Wah Lok Cantonese Restaurant since 1988
Wah Lok Cantonese Restaurant is one of the pioneers to introduced authentic Hong Kong cuisine into Singapore. Since 1988, this restaurant has been always associated with good Cantonese food. Located on the second level of Carlton Hotel, Wah Lok Cantonese Restaurant has 8 private rooms for one to hold private business lunches or dinners; and has a bright interior, warm ambience and an elegant dining area. Its grand high ceiling and floor to ceiling glass windows are striking combined with the beautiful curtains that give you the feeling of being in a grand oriental themed palace. This restaurant is famous for its Cantonese Dim Sum and exquisite Cantonese dishes.
We started off with Pan-fried Japanese Scallop with XO Sauce. The scallops were large and sweet naturally and seared in hot oil for just a short while so it was fork tender. Many chefs produce very tough and rubbery scallops; not this one. The crust was thin and crisp and it came with dried scallops and XO Sauce. XO Sauce is usually made with scallops and therefore the topping of dried scallops further enhanced the taste of the sauce.
I have tasted Sharks’ Fin soup so many times in my life but this Shark’ Fin wrapped with Egg White Skin Dumpling served in Superior Soup was certainly a different way of serving the sharks’ fins! In most Chinese restaurants, sharks fins are typically cooked for a very long time until the shark fin separates into needles of cartilage that look like clear noodles. The fin itself has no taste, but it absorbs the flavor of the soup broth it is cooked in. At Wah Lok, the rich flavorful superior soup was a concentrated essence of taste. Instead of letting the sharks fins loose in the tasty broth like other restaurants, the creative chef had made very thin fragile wrapper of egg white and enclosed the sharks’ fins in it. The dumpling was placed into the bowl of steaming hot broth. It was certainly a parcel of taste fit for an emperor – after all sharks’ fins symbolizes wealth.
These days many restaurants make their own beancurd. At Wah Lok, the Braised Beancurd with Crab Claw was made with their home made beancurd that was not only delicious but also of medium-firm consistency, smooth textured and had a slightly sweet flavor which was pleasant. The sweetish flavorful chilli crab sauce that was blanketing the fried succulent crab claws was finger licking. The Steamed Cod Fish with Garlic and Preserved Vegetables was a combination of interesting taste and texture. The cod was fresh and flaky and the fried garlic crumbs enhanced the otherwise bland cod. The chopped preserved vegetables gave an interesting crunch and ‘salt and sour’ flavor to the fish and the broth that came out of steaming the fish.
Kataifi pastry (pronounced ka-ta-if-ee) is a versatile pastry used in the Middle Eastern countries. In the last few years, the Chinese have started using this vermicelli looking pastry as a ‘coating’ for seafood and pastry. The best way to make yours is take filo pastry and shred it into the tiniest, thinnest shreds. The Fried Noodles Wrapped with Prawn is the next dish that I tried and its ‘noodles’ was the kataifi. Personally, I felt it was a waste on fresh prawns to be served this way but then you cannot serve prawns that are not fresh either?? Since it was deep fried, you get the crispy outside and the tender prawn inside. Apart from the above we also tried their signature dish Pan Fried Pork Chop with Black Pepper Sauce. It was like any other black pepper sauce dish except that it was served with a fine wafer like potato crisp.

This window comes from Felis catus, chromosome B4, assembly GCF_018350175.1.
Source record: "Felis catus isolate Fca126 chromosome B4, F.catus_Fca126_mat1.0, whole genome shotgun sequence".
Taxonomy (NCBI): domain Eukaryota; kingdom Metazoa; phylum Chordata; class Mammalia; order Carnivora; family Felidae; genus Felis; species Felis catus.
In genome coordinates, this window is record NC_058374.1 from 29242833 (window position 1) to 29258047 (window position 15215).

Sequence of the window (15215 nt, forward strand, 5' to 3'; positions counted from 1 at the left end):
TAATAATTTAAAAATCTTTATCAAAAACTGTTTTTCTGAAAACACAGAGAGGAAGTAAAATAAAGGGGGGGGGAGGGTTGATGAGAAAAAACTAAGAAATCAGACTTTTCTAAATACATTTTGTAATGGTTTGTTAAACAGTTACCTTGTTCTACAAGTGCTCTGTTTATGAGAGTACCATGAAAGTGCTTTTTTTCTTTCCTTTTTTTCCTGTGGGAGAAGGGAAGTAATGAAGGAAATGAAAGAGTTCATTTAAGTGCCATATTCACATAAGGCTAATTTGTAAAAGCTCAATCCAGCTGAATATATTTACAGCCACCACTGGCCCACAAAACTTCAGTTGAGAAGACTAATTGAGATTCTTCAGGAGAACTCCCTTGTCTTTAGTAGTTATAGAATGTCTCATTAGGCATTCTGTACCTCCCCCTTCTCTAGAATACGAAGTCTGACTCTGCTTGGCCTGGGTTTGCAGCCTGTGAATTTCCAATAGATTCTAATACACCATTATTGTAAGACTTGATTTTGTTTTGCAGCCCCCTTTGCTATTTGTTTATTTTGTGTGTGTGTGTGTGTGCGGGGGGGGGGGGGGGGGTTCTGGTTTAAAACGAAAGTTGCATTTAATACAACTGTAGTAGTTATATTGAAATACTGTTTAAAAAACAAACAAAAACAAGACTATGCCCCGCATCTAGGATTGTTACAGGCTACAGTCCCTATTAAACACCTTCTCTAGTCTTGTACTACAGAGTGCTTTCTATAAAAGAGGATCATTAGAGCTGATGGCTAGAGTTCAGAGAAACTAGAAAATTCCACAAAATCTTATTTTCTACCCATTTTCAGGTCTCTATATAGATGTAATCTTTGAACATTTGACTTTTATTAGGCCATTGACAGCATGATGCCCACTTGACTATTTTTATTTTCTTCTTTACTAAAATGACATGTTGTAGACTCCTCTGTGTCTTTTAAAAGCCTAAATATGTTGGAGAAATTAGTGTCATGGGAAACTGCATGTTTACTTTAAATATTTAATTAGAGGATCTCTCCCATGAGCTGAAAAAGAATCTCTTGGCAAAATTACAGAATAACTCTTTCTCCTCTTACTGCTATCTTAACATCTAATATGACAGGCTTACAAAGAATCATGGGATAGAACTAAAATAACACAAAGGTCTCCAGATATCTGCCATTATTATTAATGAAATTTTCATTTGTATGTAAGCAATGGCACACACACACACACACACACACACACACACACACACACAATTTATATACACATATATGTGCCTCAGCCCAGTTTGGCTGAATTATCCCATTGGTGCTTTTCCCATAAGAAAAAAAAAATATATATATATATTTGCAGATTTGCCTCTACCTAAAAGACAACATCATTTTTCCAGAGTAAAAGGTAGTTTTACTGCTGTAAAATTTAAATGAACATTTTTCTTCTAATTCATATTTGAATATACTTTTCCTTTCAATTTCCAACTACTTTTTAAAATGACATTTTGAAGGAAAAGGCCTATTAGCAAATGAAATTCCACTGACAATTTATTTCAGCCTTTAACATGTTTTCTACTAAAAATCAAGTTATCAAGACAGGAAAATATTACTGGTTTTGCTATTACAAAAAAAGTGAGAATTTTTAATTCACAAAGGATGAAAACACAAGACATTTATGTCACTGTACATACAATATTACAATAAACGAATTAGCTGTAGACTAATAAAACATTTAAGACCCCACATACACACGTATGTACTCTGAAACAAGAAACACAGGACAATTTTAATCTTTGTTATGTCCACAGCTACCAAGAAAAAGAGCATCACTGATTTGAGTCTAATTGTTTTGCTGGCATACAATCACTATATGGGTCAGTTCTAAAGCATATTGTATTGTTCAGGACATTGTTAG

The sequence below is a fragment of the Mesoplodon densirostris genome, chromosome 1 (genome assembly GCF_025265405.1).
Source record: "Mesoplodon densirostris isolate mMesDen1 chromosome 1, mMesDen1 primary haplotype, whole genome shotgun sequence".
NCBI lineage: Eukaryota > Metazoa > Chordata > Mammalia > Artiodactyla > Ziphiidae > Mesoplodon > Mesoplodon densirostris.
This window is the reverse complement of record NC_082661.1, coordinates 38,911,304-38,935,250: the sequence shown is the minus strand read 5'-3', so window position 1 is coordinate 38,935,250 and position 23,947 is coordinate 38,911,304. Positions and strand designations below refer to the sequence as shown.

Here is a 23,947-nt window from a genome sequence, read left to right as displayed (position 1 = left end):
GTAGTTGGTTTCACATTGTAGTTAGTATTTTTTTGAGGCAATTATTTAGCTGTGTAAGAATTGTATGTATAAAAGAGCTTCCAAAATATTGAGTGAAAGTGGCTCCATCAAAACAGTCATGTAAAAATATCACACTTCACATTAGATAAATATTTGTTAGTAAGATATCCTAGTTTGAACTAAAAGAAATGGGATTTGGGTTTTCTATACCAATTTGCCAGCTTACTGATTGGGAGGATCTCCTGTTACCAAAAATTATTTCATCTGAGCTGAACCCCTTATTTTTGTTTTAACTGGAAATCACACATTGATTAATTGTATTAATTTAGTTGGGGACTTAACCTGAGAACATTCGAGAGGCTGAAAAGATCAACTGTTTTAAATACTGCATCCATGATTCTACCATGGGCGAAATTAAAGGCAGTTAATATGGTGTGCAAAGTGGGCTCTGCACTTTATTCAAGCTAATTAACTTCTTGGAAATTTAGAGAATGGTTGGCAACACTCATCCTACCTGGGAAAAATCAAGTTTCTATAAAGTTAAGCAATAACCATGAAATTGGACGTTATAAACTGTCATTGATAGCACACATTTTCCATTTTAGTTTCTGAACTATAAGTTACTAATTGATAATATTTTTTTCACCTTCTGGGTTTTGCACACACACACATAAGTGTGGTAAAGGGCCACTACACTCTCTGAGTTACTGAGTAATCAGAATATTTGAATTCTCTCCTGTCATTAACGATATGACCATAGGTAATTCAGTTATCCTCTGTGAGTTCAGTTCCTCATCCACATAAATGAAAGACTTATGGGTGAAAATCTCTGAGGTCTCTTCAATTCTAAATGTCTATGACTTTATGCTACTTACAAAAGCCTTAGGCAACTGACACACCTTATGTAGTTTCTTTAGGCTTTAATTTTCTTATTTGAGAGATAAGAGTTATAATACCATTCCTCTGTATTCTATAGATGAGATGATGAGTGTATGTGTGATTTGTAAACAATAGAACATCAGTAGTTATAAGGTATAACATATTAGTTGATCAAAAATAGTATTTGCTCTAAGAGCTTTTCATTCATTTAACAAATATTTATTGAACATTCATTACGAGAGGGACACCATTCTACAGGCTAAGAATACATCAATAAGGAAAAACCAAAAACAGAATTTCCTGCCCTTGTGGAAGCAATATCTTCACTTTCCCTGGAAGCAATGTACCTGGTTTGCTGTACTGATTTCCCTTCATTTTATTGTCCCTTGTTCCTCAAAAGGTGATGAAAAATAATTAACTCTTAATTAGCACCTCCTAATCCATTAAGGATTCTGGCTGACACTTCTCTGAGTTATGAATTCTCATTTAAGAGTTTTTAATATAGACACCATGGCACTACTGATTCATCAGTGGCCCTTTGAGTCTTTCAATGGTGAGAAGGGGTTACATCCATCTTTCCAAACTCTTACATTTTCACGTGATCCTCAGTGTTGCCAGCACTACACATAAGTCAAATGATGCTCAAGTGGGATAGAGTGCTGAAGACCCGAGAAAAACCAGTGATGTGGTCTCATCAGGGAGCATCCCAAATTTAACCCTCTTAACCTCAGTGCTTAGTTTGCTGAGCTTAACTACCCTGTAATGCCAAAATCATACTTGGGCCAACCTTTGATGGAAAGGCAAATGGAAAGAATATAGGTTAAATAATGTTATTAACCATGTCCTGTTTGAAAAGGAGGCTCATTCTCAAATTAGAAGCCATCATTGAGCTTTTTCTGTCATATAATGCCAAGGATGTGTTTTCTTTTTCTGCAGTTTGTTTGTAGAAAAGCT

Dessert time was interesting. Wah Lok is known for its Osmanthus Cake. In fact, when a good friend got married, she had the wedding dinner at Wah Lok so that her friends will get to try the Osmanthus Cake. Well, the Osmanthus Cake is a jelly like cake using water chestnut flour and dried small and creamy-white osmanthus flowers which gives the cake its distinctive flavor. However the osmanthus fragrance and flavor is an acquired one. Osmanthus flowers (Gui Hua in Mandarin) are said to promote and improve one’s complexion, health, longevity and beauty. The cake was attractive but more like a ‘kueh’ than a dessert to me. The Custard Pastry made of flaky pastry had light and not too sweet custard. It came dusted with icing sugar and a sprinkling of chopped walnuts and therefore I got a multitude of texture while sinking my teeth into this pastry. It almost made a perfect ending to my meal but WAIT…….I tried more since I am the Dessert Devil! I tried the traditional Chinese dessert made of Hashima, an ingredient made of dried oviduct of the forest frog and also known as the snow frog glands. This prized delicacy is not as gross as it sounds. I tried both the cold and the hot version. The dried hashima was rehydrated and double boiled with rock sugar and dried red dates and had a soft, glutinous texture and opaque color. I am glad my dessert did not smell fishy as I had experienced this in some Chinese restaurants. The puffy and whitish strands are basically tasteless but add texture and a touch of luxury. It is supposed to be good for the complexion, lungs and kidneys. The fragrant Sago and Pomelo desserts was very refreshing and had lots of plump juicy pomelo sacs that bursts in the mouth to release the juice.
The staff at Wah Lok was very attentive and very meticulous in changing plates etc. The manager was at hand to explain some of the nutritious values of the ingredients.
Wah Lok Cantonese Restaurant
76 Bras Basah Road
Tel: 6338 8333